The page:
John Ross – Encyclopedia of New Georgia

John Ross became the main chief of the Cherokee Nation in 1827, following the establishment of a government modeled on that of the United States. He presided over the nation at the height of its development in the Southeast, the tragic Trail of Tears, and the subsequent rebuilding of the nation in Indian Territory, in present-day Oklahoma.

Ross was born on October 3, 1790, in Turkey Town, on the Coosa River near present-day Center, Alabama. His family moved to the base of Lookout Mountain, an area that became Rossville, Georgia. At his father’s store, Ross learned traditional Cherokee customs, although at home his mixed-race family practiced European traditions and spoke English.

After attending South West Point Academy in Tennessee, Ross married Quatie (also known as Elizabeth Brown Henley). He began selling goods to the U.S. government in 1813. Profits from the store at Ross’s Landing on the Tennessee River (now Chattanooga, Tennessee) enabled Ross in 1827 to establish a plantation and ferry business where flow the Oostanaula and Etowah rivers. together to form the Coosa River, located in present-day Rome.

During this period, Ross’s diplomatic skills enabled him to rise to prominent positions, culminating in his election as Principal Chief of the newly formed Cherokee Nation, which Ross, along with his friend and neighbor Major Ridge , helped establish. When Ross took over the reins of Cherokee government in 1827, white Georgians intensified their lobbying efforts to remove the Cherokees from the Southeast. The discovery of gold on Cherokee lands fueled their desire to own the area, which was dotted with lucrative businesses and successful plantations like Ross’s. The Indian Removal Bill passed by Congress in 1830 provided the legal authority to begin the removal process. Ross’ fight against the 1832 Georgia Lottery, designed to give away Cherokee land, was the first of many political battles.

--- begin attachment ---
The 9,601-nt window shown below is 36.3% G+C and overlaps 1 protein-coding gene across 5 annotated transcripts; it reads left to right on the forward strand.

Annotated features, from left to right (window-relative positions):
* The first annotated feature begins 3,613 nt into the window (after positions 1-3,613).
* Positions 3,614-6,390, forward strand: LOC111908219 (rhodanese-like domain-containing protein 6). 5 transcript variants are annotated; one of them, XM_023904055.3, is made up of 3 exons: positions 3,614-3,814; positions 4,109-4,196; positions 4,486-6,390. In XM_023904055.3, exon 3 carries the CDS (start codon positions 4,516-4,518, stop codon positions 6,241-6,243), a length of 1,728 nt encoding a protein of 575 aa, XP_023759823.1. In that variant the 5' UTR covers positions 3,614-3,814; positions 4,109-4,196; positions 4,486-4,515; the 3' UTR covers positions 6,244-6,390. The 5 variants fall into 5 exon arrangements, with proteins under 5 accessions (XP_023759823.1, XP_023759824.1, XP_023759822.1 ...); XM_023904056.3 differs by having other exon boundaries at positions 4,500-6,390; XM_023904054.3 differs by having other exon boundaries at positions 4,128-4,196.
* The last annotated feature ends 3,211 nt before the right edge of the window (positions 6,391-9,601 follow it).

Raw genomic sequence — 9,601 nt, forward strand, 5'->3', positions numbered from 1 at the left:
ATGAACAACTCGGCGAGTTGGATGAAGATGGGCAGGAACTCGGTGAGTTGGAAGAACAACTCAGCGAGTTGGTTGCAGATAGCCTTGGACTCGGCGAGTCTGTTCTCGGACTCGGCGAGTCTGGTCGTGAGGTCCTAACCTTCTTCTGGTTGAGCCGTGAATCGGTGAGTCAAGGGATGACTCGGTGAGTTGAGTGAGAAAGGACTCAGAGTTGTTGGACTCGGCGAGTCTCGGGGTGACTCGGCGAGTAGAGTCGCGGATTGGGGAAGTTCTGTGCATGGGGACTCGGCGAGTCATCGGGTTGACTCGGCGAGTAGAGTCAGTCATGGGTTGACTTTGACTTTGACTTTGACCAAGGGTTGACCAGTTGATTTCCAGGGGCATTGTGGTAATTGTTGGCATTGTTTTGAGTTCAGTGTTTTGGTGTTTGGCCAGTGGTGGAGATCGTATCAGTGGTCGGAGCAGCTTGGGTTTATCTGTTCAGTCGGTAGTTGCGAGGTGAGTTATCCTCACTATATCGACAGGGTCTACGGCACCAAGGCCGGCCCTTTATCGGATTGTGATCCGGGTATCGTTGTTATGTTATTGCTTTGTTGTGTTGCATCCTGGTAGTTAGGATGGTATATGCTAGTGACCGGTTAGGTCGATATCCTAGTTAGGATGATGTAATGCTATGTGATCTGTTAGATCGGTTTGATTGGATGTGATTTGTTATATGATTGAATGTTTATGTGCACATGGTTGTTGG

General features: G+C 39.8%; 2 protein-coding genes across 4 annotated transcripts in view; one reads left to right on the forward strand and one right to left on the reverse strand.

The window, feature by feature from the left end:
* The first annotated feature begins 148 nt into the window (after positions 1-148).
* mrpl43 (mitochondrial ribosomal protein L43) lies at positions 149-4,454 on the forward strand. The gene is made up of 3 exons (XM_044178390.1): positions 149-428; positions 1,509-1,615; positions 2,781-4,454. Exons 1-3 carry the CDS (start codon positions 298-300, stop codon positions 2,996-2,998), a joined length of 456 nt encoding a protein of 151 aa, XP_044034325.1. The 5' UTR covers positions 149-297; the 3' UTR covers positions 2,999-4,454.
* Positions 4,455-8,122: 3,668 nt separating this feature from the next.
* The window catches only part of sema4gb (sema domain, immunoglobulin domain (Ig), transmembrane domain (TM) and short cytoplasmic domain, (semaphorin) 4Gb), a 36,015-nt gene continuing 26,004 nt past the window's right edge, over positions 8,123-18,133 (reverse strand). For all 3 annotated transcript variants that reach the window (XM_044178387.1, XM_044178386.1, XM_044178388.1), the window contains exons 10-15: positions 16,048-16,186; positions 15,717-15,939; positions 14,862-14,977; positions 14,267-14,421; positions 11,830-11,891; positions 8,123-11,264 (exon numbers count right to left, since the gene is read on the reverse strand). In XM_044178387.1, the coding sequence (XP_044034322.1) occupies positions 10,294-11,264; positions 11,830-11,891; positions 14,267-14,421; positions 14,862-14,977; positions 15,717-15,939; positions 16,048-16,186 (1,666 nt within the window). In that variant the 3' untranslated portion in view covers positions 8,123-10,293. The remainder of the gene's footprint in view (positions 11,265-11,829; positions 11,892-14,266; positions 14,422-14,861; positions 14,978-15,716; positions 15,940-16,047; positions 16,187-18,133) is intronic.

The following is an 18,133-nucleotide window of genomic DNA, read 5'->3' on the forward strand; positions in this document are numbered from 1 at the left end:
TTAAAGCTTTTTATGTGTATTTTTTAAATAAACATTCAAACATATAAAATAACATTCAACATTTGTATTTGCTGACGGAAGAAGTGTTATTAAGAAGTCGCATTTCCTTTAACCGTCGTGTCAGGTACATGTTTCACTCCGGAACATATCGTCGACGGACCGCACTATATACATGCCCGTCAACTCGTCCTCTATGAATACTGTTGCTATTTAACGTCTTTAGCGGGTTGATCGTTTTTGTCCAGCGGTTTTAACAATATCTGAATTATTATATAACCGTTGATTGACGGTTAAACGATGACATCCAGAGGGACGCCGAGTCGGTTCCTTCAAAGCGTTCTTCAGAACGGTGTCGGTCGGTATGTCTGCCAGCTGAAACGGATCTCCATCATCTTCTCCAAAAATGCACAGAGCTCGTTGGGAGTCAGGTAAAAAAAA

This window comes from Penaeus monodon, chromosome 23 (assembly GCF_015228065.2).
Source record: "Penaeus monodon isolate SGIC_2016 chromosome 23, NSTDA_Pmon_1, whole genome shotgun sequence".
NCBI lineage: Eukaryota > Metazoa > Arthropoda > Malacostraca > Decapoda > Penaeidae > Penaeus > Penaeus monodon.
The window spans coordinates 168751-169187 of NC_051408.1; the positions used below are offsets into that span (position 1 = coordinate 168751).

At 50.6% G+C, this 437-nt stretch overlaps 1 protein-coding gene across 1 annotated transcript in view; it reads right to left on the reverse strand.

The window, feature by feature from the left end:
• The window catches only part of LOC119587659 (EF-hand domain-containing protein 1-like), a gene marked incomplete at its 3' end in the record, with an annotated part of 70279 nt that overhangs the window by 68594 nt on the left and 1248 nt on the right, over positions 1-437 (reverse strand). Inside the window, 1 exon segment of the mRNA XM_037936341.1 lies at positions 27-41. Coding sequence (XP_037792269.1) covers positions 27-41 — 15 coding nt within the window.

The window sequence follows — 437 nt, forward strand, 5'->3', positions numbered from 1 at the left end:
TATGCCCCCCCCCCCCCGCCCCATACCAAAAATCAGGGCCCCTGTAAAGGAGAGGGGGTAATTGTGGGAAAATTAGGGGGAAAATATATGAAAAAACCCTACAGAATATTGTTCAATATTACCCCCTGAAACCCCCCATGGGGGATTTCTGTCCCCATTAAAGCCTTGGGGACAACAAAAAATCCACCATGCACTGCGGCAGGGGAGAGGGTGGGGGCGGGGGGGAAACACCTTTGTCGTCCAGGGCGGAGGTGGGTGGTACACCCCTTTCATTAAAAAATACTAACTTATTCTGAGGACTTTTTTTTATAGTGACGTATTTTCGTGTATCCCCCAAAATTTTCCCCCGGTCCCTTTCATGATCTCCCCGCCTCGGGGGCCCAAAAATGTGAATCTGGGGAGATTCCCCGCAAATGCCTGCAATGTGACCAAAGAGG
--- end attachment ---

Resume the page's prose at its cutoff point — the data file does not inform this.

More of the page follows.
Ross’s faith in the Republican form of government, the authority of the United States Supreme Court, and the political power of Cherokee supporters, especially the Whig party, gave him assurance that Cherokee rights would be protected. When the fraudulent Treaty of New Echota was authorized by a vote in the United States Senate in 1836, Ross continued to believe that the Americans would not wipe out the more “civilized” natives of the Southeast. He fought withdrawal until 1838, when it was clear there was no alternative; he then successfully negotiated with the U.S. government to handle the affairs of the move.

Ross oversaw the removal process from Tennessee until December 1838. Ross, Quatie, and their children then joined the last detachment of departing Cherokees, who traveled by ship because they were too old or ill to travel overland. Ross, too, experienced personal tragedy along the “Path Where They Wept”, or the Trail of Tears, as Quatie died on the journey in early 1839.

Once in Indian Territory, Ross led efforts to establish farms, businesses, schools, and even colleges. Although the Cherokee Nation was torn apart politically after the removal treaty fight, Ross clung to the reins of power. When the Civil war (1861-1865) began, Ross initially sided with the Confederacy but soon moved to the Union position. Once again the Cherokee Nation has split. Elected Pro-Confederates Stand Watie as leader in 1862, while pro-Union supporters re-elected Ross. The United States continued to recognize Ross’ government. He remained the principal leader of the Cherokee Nation until his death in Washington, DC on August 1, 1866.

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